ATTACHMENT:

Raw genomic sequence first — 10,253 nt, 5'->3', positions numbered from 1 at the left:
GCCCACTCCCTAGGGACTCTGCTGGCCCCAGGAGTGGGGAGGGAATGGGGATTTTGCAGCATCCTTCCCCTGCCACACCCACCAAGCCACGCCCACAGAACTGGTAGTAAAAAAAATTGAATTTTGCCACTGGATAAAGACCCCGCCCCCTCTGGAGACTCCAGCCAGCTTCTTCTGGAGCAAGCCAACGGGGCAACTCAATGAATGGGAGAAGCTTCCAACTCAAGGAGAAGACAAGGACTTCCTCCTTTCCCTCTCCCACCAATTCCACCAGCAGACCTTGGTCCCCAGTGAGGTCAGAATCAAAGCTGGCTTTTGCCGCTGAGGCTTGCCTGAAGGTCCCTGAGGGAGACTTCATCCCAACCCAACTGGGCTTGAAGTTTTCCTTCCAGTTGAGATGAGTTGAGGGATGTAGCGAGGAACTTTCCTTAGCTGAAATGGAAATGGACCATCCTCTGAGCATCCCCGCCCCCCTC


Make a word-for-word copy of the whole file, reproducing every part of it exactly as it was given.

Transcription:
Raw genomic sequence first — 10,253 nt, 5'->3', positions numbered from 1 at the left:
GCCCACTCCCTAGGGACTCTGCTGGCCCCAGGAGTGGGGAGGGAATGGGGATTTTGCAGCATCCTTCCCCTGCCACACCCACCAAGCCACGCCCACAGAACTGGTAGTAAAAAAAATTGAATTTTGCCACTGGATAAAGACCCCGCCCCCTCTGGAGACTCCAGCCAGCTTCTTCTGGAGCAAGCCAACGGGGCAACTCAATGAATGGGAGAAGCTTCCAACTCAAGGAGAAGACAAGGACTTCCTCCTTTCCCTCTCCCACCAATTCCACCAGCAGACCTTGGTCCCCAGTGAGGTCAGAATCAAAGCTGGCTTTTGCCGCTGAGGCTTGCCTGAAGGTCCCTGAGGGAGACTTCATCCCAACCCAACTGGGCTTGAAGTTTTCCTTCCAGTTGAGATGAGTTGAGGGATGTAGCGAGGAACTTTCCTTAGCTGAAATGGAAATGGACCATCCTCTGAGCATCCCCGCCCCCCTC